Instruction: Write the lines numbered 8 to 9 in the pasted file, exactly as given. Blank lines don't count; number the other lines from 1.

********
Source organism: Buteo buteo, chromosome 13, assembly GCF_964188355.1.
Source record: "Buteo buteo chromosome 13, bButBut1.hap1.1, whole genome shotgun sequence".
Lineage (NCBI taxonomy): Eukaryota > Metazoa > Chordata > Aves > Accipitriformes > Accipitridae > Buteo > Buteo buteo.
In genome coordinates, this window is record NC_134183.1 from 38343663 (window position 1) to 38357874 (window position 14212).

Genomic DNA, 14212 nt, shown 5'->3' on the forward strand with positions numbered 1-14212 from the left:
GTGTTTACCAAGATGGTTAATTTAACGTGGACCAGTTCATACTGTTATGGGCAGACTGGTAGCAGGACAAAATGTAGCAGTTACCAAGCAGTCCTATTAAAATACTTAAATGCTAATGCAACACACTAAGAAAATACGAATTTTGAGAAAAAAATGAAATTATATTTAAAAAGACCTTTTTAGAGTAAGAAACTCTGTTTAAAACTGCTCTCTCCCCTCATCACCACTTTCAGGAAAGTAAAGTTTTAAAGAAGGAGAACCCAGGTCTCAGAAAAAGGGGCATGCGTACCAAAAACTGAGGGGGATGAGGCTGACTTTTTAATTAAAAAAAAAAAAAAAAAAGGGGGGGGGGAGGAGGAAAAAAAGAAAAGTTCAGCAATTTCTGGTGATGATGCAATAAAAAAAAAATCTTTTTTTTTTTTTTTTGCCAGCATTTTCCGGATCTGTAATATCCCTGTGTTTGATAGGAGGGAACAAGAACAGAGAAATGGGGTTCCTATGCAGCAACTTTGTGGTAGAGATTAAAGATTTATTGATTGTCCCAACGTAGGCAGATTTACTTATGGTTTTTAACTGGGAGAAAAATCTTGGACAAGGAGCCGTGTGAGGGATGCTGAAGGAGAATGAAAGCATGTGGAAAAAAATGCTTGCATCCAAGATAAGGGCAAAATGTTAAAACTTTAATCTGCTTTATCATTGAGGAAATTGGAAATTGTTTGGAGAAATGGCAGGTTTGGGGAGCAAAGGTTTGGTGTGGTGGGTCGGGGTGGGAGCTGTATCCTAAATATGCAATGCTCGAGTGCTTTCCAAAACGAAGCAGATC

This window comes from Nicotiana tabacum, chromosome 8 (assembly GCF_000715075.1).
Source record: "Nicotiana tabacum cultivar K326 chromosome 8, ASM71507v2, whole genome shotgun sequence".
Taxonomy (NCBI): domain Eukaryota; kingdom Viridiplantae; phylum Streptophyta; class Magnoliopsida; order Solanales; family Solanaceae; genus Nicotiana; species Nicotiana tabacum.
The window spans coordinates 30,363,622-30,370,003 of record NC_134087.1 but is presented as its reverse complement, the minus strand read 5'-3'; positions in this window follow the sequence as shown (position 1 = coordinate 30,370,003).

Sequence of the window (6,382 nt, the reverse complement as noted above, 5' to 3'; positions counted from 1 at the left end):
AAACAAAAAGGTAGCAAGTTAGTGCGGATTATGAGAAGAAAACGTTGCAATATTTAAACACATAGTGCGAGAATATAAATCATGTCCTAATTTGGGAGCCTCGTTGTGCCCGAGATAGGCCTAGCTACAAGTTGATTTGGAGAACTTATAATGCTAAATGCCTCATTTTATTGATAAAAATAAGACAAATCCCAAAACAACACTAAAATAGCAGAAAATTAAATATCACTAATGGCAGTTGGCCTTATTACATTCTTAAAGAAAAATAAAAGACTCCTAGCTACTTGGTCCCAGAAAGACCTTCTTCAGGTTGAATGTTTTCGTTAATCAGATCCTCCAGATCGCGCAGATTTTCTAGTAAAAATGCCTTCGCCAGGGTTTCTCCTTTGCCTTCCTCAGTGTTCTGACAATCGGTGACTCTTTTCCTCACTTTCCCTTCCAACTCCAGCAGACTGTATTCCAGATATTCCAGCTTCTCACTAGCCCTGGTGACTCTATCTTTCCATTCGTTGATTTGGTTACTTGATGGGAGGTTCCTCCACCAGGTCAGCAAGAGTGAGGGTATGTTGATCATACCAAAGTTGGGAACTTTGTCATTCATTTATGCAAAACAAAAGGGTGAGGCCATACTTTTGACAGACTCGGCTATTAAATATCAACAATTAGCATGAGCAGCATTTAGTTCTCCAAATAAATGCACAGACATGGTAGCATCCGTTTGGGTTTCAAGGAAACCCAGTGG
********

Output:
Source record: "Nicotiana tabacum cultivar K326 chromosome 8, ASM71507v2, whole genome shotgun sequence".
Taxonomy (NCBI): domain Eukaryota; kingdom Viridiplantae; phylum Streptophyta; class Magnoliopsida; order Solanales; family Solanaceae; genus Nicotiana; species Nicotiana tabacum.